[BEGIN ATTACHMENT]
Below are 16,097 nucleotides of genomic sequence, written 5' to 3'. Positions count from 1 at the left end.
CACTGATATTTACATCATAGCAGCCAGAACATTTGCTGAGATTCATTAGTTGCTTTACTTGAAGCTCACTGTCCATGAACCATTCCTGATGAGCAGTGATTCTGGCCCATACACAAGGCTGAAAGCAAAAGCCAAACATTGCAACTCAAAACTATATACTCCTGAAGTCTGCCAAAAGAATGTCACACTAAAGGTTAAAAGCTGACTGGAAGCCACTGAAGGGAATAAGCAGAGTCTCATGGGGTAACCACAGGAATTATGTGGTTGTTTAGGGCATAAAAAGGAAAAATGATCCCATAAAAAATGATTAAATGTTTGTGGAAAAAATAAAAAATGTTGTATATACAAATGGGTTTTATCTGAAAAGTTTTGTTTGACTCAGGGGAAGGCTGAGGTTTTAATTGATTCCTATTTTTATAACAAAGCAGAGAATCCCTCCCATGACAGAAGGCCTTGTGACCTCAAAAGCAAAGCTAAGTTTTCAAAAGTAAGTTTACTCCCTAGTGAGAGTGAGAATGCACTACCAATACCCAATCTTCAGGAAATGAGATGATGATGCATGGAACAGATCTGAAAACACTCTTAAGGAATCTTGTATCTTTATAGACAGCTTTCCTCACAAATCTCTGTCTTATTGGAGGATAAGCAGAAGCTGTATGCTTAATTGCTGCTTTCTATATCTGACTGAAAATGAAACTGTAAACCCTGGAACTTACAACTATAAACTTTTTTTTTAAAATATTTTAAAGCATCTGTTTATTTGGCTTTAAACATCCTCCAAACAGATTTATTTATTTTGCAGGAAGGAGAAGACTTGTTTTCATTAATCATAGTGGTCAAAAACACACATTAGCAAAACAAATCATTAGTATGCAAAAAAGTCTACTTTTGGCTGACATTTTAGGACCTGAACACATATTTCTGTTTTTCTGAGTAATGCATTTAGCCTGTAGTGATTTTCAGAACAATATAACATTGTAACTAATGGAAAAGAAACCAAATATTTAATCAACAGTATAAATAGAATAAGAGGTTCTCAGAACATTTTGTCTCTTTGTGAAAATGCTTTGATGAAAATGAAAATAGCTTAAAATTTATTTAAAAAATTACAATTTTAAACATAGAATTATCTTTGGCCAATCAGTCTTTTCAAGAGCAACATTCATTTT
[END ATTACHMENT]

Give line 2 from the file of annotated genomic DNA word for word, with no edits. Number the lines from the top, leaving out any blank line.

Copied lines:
CACTGATATTTACATCATAGCAGCCAGAACATTTGCTGAGATTCATTAGTTGCTTTACTTGAAGCTCACTGTCCATGAACCATTCCTGATGAGCAGTGATTCTGGCCCATACACAAGGCTGAAAGCAAAAGCCAAACATTGCAACTCAAAACTATATACTCCTGAAGTCTGCCAAAAGAATGTCACACTAAAGGTTAAAAGCTGACTGGAAGCCACTGAAGGGAATAAGCAGAGTCTCATGGGGTAACCACAGGAATTATGTGGTTGTTTAGGGCATAAAAAGGAAAAATGATCCCATAAAAAATGATTAAATGTTTGTGGAAAAAATAAAAAATGTTGTATATACAAATGGGTTTTATCTGAAAAGTTTTGTTTGACTCAGGGGAAGGCTGAGGTTTTAATTGATTCCTATTTTTATAACAAAGCAGAGAATCCCTCCCATGACAGAAGGCCTTGTGACCTCAAAAGCAAAGCTAAGTTTTCAAAAGTAAGTTTACTCCCTAGTGAGAGTGAGAATGCACTACCAATACCCAATCTTCAGGAAATGAGATGATGATGCATGGAACAGATCTGAAAACACTCTTAAGGAATCTTGTATCTTTATAGACAGCTTTCCTCACAAATCTCTGTCTTATTGGAGGATAAGCAGAAGCTGTATGCTTAATTGCTGCTTTCTATATCTGACTGAAAATGAAACTGTAAACCCTGGAACTTACAACTATAAACTTTTTTTTTAAAATATTTTAAAGCATCTGTTTATTTGGCTTTAAACATCCTCCAAACAGATTTATTTATTTTGCAGGAAGGAGAAGACTTGTTTTCATTAATCATAGTGGTCAAAAACACACATTAGCAAAACAAATCATTAGTATGCAAAAAAGTCTACTTTTGGCTGACATTTTAGGACCTGAACACATATTTCTGTTTTTCTGAGTAATGCATTTAGCCTGTAGTGATTTTCAGAACAATATAACATTGTAACTAATGGAAAAGAAACCAAATATTTAATCAACAGTATAAATAGAATAAGAGGTTCTCAGAACATTTTGTCTCTTTGTGAAAATGCTTTGATGAAAATGAAAATAGCTTAAAATTTATTTAAAAAATTACAATTTTAAACATAGAATTATCTTTGGCCAATCAGTCTTTTCAAGAGCAACATTCATTTT